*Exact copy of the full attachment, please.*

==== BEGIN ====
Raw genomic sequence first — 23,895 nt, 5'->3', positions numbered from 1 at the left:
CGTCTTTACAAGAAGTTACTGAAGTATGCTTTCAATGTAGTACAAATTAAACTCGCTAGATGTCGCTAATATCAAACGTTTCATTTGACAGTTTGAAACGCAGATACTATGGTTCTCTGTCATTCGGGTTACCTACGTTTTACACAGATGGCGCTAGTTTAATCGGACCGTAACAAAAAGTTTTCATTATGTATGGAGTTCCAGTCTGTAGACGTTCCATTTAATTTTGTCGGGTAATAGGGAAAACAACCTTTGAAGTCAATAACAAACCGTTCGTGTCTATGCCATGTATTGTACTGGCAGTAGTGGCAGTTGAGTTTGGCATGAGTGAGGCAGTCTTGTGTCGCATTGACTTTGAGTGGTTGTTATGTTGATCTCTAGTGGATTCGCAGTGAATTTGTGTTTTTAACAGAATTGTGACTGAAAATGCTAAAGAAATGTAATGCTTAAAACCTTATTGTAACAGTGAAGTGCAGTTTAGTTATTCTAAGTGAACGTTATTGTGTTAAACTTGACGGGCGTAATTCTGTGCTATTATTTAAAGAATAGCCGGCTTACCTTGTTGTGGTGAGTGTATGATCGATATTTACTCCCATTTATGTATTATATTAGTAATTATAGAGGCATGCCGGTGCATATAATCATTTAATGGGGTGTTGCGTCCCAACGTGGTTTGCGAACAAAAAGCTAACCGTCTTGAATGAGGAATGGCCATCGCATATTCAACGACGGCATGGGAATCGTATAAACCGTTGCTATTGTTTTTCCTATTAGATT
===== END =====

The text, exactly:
Raw genomic sequence first — 23,895 nt, 5'->3', positions numbered from 1 at the left:
CGTCTTTACAAGAAGTTACTGAAGTATGCTTTCAATGTAGTACAAATTAAACTCGCTAGATGTCGCTAATATCAAACGTTTCATTTGACAGTTTGAAACGCAGATACTATGGTTCTCTGTCATTCGGGTTACCTACGTTTTACACAGATGGCGCTAGTTTAATCGGACCGTAACAAAAAGTTTTCATTATGTATGGAGTTCCAGTCTGTAGACGTTCCATTTAATTTTGTCGGGTAATAGGGAAAACAACCTTTGAAGTCAATAACAAACCGTTCGTGTCTATGCCATGTATTGTACTGGCAGTAGTGGCAGTTGAGTTTGGCATGAGTGAGGCAGTCTTGTGTCGCATTGACTTTGAGTGGTTGTTATGTTGATCTCTAGTGGATTCGCAGTGAATTTGTGTTTTTAACAGAATTGTGACTGAAAATGCTAAAGAAATGTAATGCTTAAAACCTTATTGTAACAGTGAAGTGCAGTTTAGTTATTCTAAGTGAACGTTATTGTGTTAAACTTGACGGGCGTAATTCTGTGCTATTATTTAAAGAATAGCCGGCTTACCTTGTTGTGGTGAGTGTATGATCGATATTTACTCCCATTTATGTATTATATTAGTAATTATAGAGGCATGCCGGTGCATATAATCATTTAATGGGGTGTTGCGTCCCAACGTGGTTTGCGAACAAAAAGCTAACCGTCTTGAATGAGGAATGGCCATCGCATATTCAACGACGGCATGGGAATCGTATAAACCGTTGCTATTGTTTTTCCTATTAGATT